7. Be Nice to Yourself – Some anxiety and negative thoughts and feelings are self-induced. They are sometimes brought on because of the way an individual may think of themselves. If person is continually putting themselves down, pessimistic, and cynical about their life, they will bring much added stress and strain upon themselves…sometimes, more than they should have. Therefore, BE KIND TO YOURSELF! Tell yourself every day when you wake up (and throughout the day) how awesome you are, how much you are loved and cared for. Staying positive and using compassionate self-talk will help you to relax and get a better grip on your situation. Remind yourself in a calm and assured way…the same way that you might help a friend, that “everything will be OK, etc. Also, do things that you enjoy!

8. Write Your Anxiety Away – Take the time each night to find something to write about…things that make you anxious, happy, or anything else that you may find helpful. The act of writing out words and putting your thoughts on paper is very therapeutic. It doesn’t matter if you write it out with a pen, pencil, or crayon…the important thing is to be honest with yourself. Again, this was one of the biggest things that helped me fight off my bouts with anxiety. I slept better at night and helped me to focus on not only the things that bothered me or caused me the anxiety, helped me to realize the things NOT TO FOCUS ON…and to move on with my life.

9. Breathe – When you feel your anxiety coming on or if you are in the process of experiencing it, take the time to focus on your breathing. Focusing on your breathing takes your focus off of the thing that may be causing you the stress. Find a quiet place to go then sit quietly. Take a nice, long, slow breath through your nose (count to 8 while you are doing so), hold your breath for 4 seconds, then release your breath in a slow, soothing fashion (again, count to 8 while you are exhaling). When you start feeling your anxiety begin to build, force yourself to focus on one thing around you instead. Take a relaxing breath and very slowly describe to yourself every detail about that object or person. Keep doing it and don’t allow yourself to focus on your anxiety. Keep focusing outward. Within a few minutes your anxiety attack will go away. It takes practice but with every anxiety attack it gets a bit easier.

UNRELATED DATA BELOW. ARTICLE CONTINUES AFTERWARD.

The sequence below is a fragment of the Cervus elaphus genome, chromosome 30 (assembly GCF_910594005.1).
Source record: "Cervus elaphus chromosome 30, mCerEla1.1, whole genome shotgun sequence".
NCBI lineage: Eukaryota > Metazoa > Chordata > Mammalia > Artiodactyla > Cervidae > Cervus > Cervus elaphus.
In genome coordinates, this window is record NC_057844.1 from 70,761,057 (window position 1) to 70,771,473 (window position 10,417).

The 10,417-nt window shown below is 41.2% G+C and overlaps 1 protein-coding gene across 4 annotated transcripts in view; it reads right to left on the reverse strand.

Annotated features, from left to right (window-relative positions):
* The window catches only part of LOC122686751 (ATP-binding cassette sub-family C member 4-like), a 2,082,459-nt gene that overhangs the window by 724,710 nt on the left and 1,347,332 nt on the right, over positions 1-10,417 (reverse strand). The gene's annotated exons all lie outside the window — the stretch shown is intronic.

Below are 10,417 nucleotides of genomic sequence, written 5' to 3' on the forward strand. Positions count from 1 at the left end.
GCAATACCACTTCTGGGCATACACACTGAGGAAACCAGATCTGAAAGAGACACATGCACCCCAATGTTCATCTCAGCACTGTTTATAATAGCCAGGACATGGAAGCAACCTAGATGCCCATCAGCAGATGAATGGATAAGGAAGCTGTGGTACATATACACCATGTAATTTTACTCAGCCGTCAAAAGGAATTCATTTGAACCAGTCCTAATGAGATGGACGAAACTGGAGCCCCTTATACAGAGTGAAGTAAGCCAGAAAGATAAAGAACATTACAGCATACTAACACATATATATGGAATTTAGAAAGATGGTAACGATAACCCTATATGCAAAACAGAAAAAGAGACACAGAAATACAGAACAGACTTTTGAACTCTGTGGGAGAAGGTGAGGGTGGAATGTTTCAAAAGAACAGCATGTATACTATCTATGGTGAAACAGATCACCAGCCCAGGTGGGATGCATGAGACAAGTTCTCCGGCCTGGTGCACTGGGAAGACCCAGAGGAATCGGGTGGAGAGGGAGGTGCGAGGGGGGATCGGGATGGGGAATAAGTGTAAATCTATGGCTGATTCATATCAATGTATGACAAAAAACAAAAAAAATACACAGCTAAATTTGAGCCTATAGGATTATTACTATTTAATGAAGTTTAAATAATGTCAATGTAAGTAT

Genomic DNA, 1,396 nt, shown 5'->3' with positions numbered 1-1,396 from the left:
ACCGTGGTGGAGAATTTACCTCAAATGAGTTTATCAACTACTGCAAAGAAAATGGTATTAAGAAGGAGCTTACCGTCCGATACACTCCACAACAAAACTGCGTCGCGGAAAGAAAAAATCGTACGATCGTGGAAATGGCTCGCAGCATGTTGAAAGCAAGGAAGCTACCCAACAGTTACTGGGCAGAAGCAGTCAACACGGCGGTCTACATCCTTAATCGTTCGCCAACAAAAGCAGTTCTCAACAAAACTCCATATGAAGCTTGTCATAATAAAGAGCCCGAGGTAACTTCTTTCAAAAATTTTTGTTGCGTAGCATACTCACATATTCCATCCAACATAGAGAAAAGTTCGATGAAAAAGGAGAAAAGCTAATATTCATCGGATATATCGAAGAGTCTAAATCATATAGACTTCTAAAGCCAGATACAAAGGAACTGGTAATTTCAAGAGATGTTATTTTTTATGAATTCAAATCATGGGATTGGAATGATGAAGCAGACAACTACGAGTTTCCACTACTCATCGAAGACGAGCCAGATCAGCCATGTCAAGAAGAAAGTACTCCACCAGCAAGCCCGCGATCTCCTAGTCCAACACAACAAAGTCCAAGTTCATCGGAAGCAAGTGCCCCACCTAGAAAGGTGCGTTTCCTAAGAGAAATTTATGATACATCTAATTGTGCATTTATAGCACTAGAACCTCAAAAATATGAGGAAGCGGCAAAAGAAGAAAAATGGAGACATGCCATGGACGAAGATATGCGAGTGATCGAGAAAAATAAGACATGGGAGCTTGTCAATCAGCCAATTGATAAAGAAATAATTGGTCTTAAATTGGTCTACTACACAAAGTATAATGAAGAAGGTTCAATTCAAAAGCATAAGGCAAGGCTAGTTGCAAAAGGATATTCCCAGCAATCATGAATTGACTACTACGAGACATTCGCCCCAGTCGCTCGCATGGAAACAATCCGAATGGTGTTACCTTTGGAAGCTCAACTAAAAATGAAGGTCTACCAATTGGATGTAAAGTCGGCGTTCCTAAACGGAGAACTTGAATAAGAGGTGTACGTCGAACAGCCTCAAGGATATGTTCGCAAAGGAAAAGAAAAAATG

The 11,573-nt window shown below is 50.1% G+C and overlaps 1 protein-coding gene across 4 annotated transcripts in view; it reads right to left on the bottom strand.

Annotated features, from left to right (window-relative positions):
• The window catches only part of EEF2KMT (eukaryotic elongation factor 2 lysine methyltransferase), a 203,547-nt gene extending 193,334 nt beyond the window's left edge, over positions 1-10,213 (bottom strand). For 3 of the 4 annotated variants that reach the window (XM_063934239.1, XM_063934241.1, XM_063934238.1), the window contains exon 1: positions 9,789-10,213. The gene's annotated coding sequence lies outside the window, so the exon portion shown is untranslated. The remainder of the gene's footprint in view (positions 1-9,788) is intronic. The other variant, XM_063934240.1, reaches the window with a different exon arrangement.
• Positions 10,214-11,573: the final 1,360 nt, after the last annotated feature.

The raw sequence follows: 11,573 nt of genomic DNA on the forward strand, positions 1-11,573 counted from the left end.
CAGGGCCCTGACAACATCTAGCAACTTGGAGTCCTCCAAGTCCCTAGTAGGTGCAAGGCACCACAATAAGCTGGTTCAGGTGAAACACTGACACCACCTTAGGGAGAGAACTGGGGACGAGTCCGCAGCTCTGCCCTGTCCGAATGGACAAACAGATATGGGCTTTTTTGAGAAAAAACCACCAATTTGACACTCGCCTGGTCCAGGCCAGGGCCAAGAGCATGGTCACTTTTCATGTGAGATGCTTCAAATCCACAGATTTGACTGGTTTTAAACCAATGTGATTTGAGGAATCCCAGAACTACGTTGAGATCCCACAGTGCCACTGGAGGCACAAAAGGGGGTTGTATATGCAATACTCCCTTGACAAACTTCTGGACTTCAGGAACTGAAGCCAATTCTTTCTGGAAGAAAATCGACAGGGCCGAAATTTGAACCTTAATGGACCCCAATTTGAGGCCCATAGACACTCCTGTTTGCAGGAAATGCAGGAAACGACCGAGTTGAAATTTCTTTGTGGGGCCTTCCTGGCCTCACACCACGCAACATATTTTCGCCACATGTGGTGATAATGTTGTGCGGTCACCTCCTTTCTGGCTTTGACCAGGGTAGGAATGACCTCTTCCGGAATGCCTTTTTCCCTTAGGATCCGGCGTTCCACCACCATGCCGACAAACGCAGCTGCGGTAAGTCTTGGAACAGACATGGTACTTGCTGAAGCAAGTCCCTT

10. Talk to A Friend – I found this to be a very, very helpful way. There is nothing better than talking with someone who has gone through the same things that you have. There are many times, that your friends can give you great strategies and techniques how to battle your stresses and anxiety. This blog is a great example of that! Sharing with a loved one allows you to “open up” easier and be more honest. More importantly, you will feel much less alone.

11. Meditation – I’ll keep this one short…take at least 8 minutes, once a day, to focus on something that brings you pleasure…music, a movie, or something that makes you smile. Play it in your head and only focus on that. Eventually, your heart rate will slow down and you will soon return to normal.

12. Yoga / Tai Chi – Learn the good, helpful techniques to slow down your breathing and focus on positive things. Again, this is turn will lower your blood pressure and heart rate.

13. Dialectical Behavioral Therapy – There’s many skills for distress tolerance in dialectical behavioral therapy. They suggest trying to hold ice, using imagery, playing with play dough.

There’s also an acronym that help with mindfulness: RAIN. Recognize that it’s happening. Accept without judgment (no judgment is crucial) it is happening. Investigate how your body feels. Note mentally when/how I t happened and what it felt like.

14. Lay Your Problems at the Feet of Christ – ..and do just that…LEAVE THEM THERE! Don’t go back and dwell on the past or the things that cause you distress or anxiety. Leave your problems and sorrows with the Lord…and keep them there!!

—————-

Matthew 6: 25-34 – Do Not Be Anxious: “Therefore I tell you, do not be anxious about your life, what you will eat or what you will drink, nor about your body, what you will put on. Is not life more than food, and the body more than clothing? Look at the birds of the air: they neither sow nor reap nor gather into barns, and yet your heavenly Father feeds them. Are you not of more value than they? And which of you by being anxious can add a single hour to his ispan of life?  And why are you anxious about clothing? Consider the lilies of the field, how they grow: they neither toil nor spin, yet I tell you, even Solomon in all his glory was not arrayed like one of these. But if God so clothes the grass of the field, which today is alive and tomorrow is thrown into the oven, will he not much more clothe you, Oh you of little faith? Therefore do not be anxious, saying, ‘What shall we eat?’ or ‘What shall we drink?’ or ‘What shall we wear? But seek first the kingdom of God and his righteousness, and all these things will be added to you. Therefore do not be anxious about tomorrow, for tomorrow will be anxious for itself. Sufficient for the day is its own trouble.”